So the lesson here: It’s okay when your authentic self doesn’t fit exactly into the mold of what a leader is. All that’s important is that you try to be a good leader and that you’re staying true to yourself in the process (unless you’re a mean person; don’t be mean to your colleagues). 

Katie Womersley on People Leading People

Lesson #2: Communication is your job

In Episode 2, we sat down with Katie Womersley of Buffer to discuss how she manages an entirely remote team. Katie was an ideal person to discuss this with considering that Buffer is 100% remote. When she first started at Buffer, Katie was a software engineer. Over the years, she moved up in the organization to where she is today, VP of Engineering. 

The transition from individual contributor to manager can be extremely tough. For a lot of managers, at least on smaller teams, your job is likely a mix of individual-contributor type work, as well as management-specific work. Regardless of your team’s size, as a new or tenured manager, you may feel obligated to do things like write code or content, design things, etc. But in reality, your job is to communicate with your team. 

We asked Katie: If you were to go back in time and give yourself one piece of advice on how to be a better remote employee, what would you tell yourself? Here’s what she had to say:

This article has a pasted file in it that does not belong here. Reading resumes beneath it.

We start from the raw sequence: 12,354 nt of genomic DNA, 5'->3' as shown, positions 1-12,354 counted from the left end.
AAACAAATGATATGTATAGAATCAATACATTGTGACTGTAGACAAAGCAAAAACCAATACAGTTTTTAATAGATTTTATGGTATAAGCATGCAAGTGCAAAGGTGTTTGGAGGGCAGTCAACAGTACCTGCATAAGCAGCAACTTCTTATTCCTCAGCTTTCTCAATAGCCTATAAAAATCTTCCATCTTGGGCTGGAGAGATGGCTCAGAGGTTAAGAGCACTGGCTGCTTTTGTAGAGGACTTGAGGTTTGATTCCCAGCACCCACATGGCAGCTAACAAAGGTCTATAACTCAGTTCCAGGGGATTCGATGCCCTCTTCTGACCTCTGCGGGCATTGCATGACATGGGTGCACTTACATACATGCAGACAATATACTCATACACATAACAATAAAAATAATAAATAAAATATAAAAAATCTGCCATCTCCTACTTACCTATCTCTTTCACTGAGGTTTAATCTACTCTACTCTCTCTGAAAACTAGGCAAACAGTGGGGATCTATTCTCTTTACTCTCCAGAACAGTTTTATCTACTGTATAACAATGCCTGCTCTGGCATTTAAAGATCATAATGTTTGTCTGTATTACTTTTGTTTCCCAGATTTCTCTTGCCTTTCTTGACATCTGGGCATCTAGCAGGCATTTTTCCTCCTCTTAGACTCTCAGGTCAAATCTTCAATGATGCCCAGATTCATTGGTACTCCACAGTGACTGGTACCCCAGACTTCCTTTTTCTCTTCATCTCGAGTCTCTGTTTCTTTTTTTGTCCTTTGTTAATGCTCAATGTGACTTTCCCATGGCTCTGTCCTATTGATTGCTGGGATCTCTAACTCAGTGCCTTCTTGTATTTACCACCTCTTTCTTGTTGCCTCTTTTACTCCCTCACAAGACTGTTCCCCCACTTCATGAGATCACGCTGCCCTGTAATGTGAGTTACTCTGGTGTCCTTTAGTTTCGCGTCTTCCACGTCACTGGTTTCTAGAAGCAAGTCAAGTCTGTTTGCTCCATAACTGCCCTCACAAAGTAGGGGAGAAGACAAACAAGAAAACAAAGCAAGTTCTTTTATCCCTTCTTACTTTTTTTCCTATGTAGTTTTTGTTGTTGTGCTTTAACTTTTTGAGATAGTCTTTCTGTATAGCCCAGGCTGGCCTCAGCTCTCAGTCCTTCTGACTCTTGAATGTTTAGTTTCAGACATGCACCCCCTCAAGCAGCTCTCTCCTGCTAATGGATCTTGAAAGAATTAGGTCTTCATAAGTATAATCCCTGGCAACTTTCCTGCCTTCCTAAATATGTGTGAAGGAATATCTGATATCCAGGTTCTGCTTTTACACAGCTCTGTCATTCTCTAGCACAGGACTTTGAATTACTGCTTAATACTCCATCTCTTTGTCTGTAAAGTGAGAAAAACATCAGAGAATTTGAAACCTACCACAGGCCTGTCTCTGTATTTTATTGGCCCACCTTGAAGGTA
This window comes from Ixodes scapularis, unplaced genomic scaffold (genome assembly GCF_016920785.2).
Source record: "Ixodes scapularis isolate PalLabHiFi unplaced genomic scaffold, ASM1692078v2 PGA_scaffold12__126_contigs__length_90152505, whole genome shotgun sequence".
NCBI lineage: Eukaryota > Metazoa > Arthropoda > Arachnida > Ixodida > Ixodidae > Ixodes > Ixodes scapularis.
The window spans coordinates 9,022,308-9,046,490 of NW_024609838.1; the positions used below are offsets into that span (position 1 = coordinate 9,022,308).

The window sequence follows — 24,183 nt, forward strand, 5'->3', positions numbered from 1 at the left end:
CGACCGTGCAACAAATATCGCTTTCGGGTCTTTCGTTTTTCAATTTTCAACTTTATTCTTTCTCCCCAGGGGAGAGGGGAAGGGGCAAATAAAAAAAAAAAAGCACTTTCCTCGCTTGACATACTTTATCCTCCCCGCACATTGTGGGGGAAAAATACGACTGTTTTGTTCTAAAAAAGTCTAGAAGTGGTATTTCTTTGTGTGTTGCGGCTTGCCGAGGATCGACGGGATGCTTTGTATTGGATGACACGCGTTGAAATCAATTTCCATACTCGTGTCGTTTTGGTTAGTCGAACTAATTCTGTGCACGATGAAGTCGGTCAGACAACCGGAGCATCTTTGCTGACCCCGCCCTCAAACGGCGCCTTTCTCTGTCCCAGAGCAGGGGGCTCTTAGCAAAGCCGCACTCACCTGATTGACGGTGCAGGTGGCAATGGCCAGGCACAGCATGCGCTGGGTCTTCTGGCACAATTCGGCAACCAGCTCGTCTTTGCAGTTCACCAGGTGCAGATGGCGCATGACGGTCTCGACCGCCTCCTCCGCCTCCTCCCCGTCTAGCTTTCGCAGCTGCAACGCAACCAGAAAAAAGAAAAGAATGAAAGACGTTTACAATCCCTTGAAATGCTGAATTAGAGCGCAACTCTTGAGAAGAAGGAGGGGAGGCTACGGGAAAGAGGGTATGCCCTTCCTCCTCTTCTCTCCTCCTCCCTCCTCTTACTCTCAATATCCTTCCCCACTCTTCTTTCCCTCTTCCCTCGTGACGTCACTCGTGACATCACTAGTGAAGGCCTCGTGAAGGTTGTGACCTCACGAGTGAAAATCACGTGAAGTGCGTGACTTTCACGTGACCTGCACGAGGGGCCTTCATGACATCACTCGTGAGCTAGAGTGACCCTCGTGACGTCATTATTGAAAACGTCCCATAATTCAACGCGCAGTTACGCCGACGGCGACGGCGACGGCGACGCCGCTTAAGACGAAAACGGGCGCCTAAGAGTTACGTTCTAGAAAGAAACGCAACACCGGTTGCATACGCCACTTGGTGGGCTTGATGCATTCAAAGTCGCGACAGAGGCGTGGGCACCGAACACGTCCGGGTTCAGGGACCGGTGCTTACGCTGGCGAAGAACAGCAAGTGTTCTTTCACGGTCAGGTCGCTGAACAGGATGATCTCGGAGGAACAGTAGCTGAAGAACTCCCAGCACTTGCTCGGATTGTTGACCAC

“I think I would tell myself that the work I did to keep my team informed and to be very communicative was my job and was my work. That was something that would often stress me out a lot because I had this idea of, well I need to code for 8 hours. And then all of the time that it takes to keep my team informed, to keep Jira tickets up to date, to send screenshots of my work, put things on dev service, I would then do that like in the after hours. I didn’t realize that was sort of part of the job. So, it was incredibly stressful.

I didn’t realize like, when were you supposed to do this communicating? So, I think if I were to go back in time, I would say, ‘That is the job, if you’re a remote employee, communicating really well with your team.’ They should never wonder what’s going on with you.”

-Katie Womersley, VP Engineering at Buffer
Mark Roberge quote on People Leading People podcast

Lesson #3: Sales managers should focus on hiring and coaching

For many sales teams (excluding full-cycle sales reps), the very high-level sales process is: 

  • BDR/SDR calls prospects and books demos
  • Account executives run demos and close deals
  • Sales managers “oversee” everything (you’ll see why it’s in quotes in a second)

However, when we spoke with Mark Roberge, former CRO of HubSpot, in episode 3, his view on the matter was more along the lines of this being an unscalable way to run a sales team. He saw that the role of the sales manager was unscalable and the jobs/tasks that they were doing were either detrimental to their team’s productivity and success, or could be easily automated.